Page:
Triage, Not Planning, at Island Hospital

Gazette Senior Writer

The wreckage now includes one chief executive officer, two good doctors and a dozen Nightingales.

When Kevin Burchill announced last week that he would resign as CEO at the Martha's Vineyard Hospital, the crowd absorbed the news in stunned silence. Hospital trustees assured the public that they support Mr. Burchill, but the spoken words stood in sharp contrast to the seating arrangement: After his announcement, Mr. Burchill did not sit at the table on the stage in the front of the room with the board of trustees, but instead took a place at the back of the Tisbury School gymnasium.

The unspoken words hung in the air: How is it possible that the hospital is in disarray again? And what is the board's responsibility in all of this?

On Saturday a grim-faced board of trustees couched their explanation to the community in a lot of finger-pointing. They said it was not easy. They said they were misunderstood. They said they were working hard. They said it was complicated. They blamed the press.

Leadership, vision and good communication: The words were all there, but for hospital trustees on Saturday they were like wisps of smoke floating in the air - visible, but too elusive to grasp.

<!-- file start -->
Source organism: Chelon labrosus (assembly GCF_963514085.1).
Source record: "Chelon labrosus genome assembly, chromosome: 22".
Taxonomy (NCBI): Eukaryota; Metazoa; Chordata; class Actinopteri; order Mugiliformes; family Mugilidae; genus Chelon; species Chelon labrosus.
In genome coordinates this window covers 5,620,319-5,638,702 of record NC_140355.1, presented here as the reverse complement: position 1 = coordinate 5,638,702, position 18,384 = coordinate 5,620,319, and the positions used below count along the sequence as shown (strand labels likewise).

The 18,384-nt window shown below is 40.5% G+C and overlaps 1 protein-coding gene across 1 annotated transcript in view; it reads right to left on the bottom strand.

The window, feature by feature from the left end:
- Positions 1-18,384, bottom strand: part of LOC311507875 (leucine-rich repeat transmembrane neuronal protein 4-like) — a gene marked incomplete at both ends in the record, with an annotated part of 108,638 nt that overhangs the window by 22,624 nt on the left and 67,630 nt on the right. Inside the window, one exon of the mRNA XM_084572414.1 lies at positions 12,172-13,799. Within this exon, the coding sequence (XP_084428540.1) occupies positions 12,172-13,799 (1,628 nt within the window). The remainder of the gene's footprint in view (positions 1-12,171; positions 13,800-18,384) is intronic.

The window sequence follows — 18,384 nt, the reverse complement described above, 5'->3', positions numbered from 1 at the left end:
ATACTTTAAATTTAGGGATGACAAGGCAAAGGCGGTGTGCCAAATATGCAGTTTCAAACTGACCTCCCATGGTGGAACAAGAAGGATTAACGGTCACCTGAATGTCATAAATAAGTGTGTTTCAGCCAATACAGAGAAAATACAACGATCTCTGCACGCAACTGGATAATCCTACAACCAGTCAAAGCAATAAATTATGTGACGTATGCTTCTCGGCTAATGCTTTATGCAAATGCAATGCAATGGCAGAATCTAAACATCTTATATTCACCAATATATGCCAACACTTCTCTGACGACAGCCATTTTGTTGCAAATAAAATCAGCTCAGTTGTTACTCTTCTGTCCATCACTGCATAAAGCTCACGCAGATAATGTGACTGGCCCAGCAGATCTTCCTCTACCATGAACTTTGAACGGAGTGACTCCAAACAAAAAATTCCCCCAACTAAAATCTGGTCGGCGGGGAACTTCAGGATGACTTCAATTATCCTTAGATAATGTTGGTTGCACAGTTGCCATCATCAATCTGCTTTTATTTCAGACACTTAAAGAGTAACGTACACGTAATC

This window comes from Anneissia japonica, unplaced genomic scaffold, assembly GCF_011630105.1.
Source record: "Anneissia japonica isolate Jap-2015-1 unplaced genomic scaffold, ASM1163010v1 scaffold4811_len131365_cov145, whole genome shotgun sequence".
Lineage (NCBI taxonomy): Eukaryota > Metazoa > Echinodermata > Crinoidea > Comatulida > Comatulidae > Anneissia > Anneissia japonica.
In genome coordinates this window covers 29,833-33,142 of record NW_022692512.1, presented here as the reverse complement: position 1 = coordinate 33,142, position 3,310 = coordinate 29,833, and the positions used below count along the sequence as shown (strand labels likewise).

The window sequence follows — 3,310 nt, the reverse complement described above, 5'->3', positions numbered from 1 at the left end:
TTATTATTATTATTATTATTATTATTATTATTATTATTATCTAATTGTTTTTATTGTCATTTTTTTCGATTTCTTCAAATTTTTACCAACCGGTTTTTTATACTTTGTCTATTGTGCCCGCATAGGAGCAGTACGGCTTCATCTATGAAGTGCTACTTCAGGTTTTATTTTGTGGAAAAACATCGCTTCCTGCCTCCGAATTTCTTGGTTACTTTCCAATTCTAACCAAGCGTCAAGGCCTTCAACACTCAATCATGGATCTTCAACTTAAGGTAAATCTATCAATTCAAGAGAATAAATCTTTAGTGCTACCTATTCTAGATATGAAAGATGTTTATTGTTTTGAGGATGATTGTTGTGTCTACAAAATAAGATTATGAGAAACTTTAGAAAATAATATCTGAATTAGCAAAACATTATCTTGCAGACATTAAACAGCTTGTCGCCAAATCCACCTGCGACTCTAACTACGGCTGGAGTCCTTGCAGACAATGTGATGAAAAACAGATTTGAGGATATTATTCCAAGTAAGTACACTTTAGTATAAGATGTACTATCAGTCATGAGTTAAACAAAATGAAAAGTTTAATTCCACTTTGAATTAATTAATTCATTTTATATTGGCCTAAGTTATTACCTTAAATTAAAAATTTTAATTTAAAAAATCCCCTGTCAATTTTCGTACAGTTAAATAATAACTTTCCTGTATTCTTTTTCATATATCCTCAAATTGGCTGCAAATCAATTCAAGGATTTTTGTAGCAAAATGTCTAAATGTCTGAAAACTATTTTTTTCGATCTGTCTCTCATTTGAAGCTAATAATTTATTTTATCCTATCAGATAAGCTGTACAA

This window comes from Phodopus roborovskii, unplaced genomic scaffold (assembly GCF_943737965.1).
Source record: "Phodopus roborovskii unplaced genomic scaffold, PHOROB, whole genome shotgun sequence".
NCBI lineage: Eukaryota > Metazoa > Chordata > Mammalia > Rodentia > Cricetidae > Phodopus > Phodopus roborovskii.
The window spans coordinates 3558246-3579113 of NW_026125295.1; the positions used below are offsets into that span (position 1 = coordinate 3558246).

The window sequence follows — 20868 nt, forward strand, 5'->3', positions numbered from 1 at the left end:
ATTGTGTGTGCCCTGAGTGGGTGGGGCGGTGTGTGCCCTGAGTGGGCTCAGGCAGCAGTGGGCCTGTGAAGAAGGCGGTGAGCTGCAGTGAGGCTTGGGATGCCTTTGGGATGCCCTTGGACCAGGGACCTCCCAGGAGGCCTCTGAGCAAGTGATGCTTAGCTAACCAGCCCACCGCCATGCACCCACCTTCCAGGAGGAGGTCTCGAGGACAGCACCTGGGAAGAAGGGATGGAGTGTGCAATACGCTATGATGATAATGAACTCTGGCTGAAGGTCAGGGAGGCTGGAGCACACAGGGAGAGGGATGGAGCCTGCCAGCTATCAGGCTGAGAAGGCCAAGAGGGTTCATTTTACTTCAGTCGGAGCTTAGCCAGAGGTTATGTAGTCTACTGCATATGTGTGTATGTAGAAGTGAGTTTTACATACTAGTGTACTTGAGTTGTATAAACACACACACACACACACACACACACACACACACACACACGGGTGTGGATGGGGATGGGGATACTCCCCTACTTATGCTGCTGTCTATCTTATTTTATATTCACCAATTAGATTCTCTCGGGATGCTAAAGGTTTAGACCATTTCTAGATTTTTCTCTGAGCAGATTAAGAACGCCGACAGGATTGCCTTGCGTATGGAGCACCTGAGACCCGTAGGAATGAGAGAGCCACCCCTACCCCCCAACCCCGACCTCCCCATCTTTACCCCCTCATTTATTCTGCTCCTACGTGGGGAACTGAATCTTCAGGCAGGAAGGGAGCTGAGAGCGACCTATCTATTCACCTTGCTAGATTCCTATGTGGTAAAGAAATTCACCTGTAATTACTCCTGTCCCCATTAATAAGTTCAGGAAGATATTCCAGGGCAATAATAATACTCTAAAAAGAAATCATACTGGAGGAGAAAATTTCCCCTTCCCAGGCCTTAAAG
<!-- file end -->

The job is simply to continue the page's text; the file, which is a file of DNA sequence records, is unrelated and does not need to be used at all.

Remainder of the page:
"The hospital is not broken," declared outgoing board chairman Fred B. Morgan Jr.

Perhaps not broken, but far from healthy.

Nowhere was this more evident last week than in the simple oral report from Tim Prince, the health care consultant who was hired last year to give an assist to the hospital strategic plan.

He said the hospital has relationship problems, problems with trust, problems with its own community. These problems, Mr. Prince said, are a roadblock to any good strategic plan.

"Intra-medical staff relationships and the medical staff-to-administration relationships are contentious and pose a significant barrier to the pursuit of any strategic initiatives," Mr. Prince wrote in his written report.

"Mistrust and skepticism run deep and will need to be overcome with perseverance and openness," he also wrote.

Dr. Greg Culley, a hospital trustee who heads the strategic planning committee at the hospital, said the strategic plan is still in its infancy. "We've only just started," he said.

In truth, the strategic plan at the hospital has been in the works for more than four years, and it has hardly followed a straight line unless you count the money thrown at consultants along the way. The early abstracts for the plan were developed when the hospital was still in bankruptcy and under the leadership of an emergency board of trustees.

Ironically, during that period - arguably the hospital's darkest hour - public confidence in the institution was higher than it had ever been. After they turned around the crisis, eliminated the crippling debt and put the hospital on stable financial footing, the emergency board immediately set its sights on a long-range plan. At the center of that plan was a new hospital to replace the decaying physical plant, and a capital campaign to pay for it. Money was also needed to replenish the endowment fund. The outlook was good, and the hospital was operating in the black for the first time in memory. The board made a pledge to the community to keep it that way.